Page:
5.  https://lists.wikimedia.org/pipermail/wikidata-l/2014-September/004650.html

On Sun, Oct 18, 2015 at 4:59 PM, Stas Malyshev <smalyshev@wikimedia.org> wrote:

> The community-defined meaning of /subclass of/ (P279) is that of
> rdfs:subClassOf [1].  Similarly, the community-defined meaning of
> /instance of/ (P31) is that of rdf:type [2, 3].

Are you sure it is always correct? AFAIK there are some specific rules
and meanings in OWL that classes should adhere to, also same thing can
not be an individual and a class, and others (not completely sure of the
whole list, as I don't have enough background in RDF/OWL). But I'm not
sure existing data actually follows that.

> There are some open problems with how to handle qualifiers on /instance
> of/ and /subclass of/ in RDF/OWL exports of P31 as rdf:type and P279 as
> rdfs:subClassOf, but that does not negate the community's decision to
> tie its two most basic membership properties to those W3C standard
> properties.  In the current RDF/OWL exports that follow the community

I'm not sure I understand how that works in practice. I.e., if we say
that P31 *is* rdf:type, then it can't be qualified in RDF/OWL and we can
not represent part (albeit small, qualified properties are about 0.2% of
all such properties) of our data.

I mean, we can certainly have data sets which include P31 statements
from the data translated to rdf:type unless they have qualifiers, and
that can be very useful pragmatically, no question about it. But can we
really say P31 is the same as rdf:type and use it whenever we choose to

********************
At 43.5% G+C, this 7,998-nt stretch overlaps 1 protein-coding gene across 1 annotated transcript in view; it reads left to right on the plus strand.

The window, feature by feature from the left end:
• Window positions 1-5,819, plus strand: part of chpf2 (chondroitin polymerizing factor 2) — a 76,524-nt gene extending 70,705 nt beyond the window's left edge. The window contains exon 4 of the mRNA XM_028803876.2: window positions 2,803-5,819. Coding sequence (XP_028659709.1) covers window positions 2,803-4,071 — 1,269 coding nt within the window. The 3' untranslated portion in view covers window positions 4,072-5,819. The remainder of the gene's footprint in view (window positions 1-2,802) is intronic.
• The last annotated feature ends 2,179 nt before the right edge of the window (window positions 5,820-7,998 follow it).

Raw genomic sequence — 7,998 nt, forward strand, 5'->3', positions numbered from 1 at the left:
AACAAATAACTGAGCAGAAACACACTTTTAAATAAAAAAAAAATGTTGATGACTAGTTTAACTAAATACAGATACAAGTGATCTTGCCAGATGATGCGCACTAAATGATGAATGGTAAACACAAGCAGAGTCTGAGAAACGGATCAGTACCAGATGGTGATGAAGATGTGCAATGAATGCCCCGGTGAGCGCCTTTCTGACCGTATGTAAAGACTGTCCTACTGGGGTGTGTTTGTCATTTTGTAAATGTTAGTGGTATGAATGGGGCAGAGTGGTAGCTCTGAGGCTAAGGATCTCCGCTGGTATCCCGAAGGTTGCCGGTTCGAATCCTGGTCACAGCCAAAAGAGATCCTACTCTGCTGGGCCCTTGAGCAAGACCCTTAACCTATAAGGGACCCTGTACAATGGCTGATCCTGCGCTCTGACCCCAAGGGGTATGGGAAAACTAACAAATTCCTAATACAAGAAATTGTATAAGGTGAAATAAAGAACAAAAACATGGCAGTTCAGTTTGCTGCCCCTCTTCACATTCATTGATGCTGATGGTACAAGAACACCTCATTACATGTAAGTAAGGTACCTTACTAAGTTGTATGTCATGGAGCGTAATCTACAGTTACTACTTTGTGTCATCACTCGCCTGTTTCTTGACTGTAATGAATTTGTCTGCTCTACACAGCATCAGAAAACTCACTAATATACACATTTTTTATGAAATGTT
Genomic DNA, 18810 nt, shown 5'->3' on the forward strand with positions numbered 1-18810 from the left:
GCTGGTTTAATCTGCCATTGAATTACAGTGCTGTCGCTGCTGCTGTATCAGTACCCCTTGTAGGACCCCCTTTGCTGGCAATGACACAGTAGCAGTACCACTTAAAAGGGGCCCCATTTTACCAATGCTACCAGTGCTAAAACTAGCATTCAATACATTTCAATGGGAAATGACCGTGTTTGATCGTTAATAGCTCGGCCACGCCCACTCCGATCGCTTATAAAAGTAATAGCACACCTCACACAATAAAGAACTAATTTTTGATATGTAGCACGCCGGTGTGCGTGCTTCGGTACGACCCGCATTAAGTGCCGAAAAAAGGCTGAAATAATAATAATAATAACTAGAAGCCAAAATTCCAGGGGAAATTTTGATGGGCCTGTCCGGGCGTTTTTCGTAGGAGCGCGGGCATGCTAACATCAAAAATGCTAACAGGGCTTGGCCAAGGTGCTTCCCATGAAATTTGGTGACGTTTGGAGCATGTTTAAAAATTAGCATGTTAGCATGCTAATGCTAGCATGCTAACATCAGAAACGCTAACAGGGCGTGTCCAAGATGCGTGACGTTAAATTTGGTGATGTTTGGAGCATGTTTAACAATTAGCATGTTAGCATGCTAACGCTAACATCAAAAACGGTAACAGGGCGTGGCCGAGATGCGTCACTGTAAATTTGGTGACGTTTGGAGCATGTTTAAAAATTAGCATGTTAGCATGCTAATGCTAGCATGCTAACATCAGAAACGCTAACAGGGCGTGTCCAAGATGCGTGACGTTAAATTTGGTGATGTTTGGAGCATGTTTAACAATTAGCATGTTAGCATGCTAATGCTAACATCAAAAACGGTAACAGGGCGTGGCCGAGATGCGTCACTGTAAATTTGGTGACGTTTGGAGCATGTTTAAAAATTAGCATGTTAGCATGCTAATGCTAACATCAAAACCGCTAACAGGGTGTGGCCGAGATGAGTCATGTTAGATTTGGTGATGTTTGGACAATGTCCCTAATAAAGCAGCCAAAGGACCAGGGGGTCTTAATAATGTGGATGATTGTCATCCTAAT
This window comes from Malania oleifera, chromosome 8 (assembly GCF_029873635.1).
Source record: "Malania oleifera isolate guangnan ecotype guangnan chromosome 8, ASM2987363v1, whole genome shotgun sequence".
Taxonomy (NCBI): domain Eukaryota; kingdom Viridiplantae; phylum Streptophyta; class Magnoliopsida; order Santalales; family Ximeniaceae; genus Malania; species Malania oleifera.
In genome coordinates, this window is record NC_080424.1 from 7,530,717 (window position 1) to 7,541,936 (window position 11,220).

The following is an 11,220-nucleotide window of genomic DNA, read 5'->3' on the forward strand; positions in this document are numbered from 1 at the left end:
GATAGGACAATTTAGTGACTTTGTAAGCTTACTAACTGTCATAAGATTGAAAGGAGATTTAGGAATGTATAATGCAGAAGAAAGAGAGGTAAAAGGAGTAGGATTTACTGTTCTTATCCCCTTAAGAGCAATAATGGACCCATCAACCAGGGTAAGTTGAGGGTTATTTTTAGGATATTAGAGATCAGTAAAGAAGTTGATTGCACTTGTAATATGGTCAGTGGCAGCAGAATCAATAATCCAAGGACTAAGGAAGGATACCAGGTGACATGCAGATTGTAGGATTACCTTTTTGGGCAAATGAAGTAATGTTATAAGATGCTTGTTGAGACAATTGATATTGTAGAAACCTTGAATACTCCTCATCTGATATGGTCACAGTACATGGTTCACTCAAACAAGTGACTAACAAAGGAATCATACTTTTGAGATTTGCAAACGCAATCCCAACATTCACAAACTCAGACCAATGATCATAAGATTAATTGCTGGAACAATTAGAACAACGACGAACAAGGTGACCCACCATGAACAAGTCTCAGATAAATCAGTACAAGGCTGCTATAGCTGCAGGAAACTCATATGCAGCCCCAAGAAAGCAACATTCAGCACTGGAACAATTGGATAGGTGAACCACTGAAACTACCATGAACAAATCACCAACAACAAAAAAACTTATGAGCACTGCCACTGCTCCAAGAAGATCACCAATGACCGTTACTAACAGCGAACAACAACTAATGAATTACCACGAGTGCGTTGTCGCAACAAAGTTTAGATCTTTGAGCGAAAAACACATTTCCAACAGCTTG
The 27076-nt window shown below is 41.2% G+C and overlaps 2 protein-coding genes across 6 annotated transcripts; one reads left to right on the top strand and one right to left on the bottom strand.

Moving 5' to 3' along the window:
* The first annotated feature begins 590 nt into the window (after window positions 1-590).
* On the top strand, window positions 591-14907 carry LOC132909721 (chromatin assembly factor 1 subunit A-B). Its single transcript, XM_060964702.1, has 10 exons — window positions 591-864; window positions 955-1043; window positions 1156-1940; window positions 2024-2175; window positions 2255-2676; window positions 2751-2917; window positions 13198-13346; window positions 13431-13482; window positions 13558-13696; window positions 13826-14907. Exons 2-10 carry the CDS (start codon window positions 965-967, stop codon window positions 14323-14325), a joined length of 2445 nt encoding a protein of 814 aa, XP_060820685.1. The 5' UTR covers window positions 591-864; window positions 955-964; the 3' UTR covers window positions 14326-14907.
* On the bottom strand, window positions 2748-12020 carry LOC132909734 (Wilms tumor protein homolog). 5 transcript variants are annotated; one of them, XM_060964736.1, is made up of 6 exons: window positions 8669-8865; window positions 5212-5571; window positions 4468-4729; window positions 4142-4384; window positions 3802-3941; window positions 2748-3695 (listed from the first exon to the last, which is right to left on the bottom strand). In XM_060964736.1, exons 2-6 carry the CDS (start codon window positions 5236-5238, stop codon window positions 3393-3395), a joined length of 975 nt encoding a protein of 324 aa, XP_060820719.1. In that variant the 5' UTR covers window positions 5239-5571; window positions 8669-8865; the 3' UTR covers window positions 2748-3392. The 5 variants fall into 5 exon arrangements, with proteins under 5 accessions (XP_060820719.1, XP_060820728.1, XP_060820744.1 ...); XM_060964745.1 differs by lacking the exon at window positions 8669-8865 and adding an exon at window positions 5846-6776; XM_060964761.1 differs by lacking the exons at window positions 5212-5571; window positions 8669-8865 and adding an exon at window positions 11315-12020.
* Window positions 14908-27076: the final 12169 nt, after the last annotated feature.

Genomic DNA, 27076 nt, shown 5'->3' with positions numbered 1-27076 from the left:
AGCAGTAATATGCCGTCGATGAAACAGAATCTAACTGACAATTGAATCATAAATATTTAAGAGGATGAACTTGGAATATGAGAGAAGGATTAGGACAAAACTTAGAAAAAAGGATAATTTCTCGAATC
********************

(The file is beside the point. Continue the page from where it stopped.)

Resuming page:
represent Wikidata data as RDF? I'm not sure about that.

> For example, pizza (https://www.wikidata.org/wiki/Q177) is currently
> modeled as an instance of food and (transitively) a subclass of food.

Here we have another practical issue - if we adhere to the strict notion
that pizza is only a subclass, then we would practically never have any
instances in the database for wide categories of things. I.e. since a
particular food item is rarely notable enough to be featured in
Wikidata, no food would have instances. It may be formally correct but
I'm afraid it's not like most people think - for most people, pizza is a
food, not a "subclass of food". Same with chemistry - as virtually no
actual physical chemical compound (as in "this brown liquid in my test
tube I prepared this morning by mixing contents of those three other
test tubes") of would be notable enough to gain entry in Wikidata,
nothing in chemistry would ever be an instance. Theoretically it may be
sound, but practically I'm not sure it would work well, even more - that
it is *already* what the consensus on Wikidata is.

Stas Malyshev